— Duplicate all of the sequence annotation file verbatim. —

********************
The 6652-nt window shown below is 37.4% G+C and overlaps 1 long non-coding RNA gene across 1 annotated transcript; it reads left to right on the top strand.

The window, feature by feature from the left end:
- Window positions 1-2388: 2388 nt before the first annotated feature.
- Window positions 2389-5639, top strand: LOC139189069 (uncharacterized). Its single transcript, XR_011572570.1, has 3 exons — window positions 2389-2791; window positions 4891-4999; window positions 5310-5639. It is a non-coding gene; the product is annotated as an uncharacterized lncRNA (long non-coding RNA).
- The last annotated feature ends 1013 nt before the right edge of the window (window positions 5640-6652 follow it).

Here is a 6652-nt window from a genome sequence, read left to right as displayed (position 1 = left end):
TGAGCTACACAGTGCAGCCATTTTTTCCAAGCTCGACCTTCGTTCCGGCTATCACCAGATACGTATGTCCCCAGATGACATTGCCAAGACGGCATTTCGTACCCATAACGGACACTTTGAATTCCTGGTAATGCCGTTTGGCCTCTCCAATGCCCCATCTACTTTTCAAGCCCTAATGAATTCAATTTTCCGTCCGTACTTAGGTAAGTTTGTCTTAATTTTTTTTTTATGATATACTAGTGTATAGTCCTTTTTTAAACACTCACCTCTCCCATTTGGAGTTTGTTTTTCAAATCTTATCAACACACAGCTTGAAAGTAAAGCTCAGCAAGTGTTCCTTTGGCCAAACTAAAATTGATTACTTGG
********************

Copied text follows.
The 6652-nt window shown below is 37.4% G+C and overlaps 1 long non-coding RNA gene across 1 annotated transcript; it reads left to right on the top strand.

The window, feature by feature from the left end:
- Window positions 1-2388: 2388 nt before the first annotated feature.
- Window positions 2389-5639, top strand: LOC139189069 (uncharacterized). Its single transcript, XR_011572570.1, has 3 exons — window positions 2389-2791; window positions 4891-4999; window positions 5310-5639. It is a non-coding gene; the product is annotated as an uncharacterized lncRNA (long non-coding RNA).
- The last annotated feature ends 1013 nt before the right edge of the window (window positions 5640-6652 follow it).

Here is a 6652-nt window from a genome sequence, read left to right as displayed (position 1 = left end):
TGAGCTACACAGTGCAGCCATTTTTTCCAAGCTCGACCTTCGTTCCGGCTATCACCAGATACGTATGTCCCCAGATGACATTGCCAAGACGGCATTTCGTACCCATAACGGACACTTTGAATTCCTGGTAATGCCGTTTGGCCTCTCCAATGCCCCATCTACTTTTCAAGCCCTAATGAATTCAATTTTCCGTCCGTACTTAGGTAAGTTTGTCTTAATTTTTTTTTTATGATATACTAGTGTATAGTCCTTTTTTAAACACTCACCTCTCCCATTTGGAGTTTGTTTTTCAAATCTTATCAACACACAGCTTGAAAGTAAAGCTCAGCAAGTGTTCCTTTGGCCAAACTAAAATTGATTACTTGG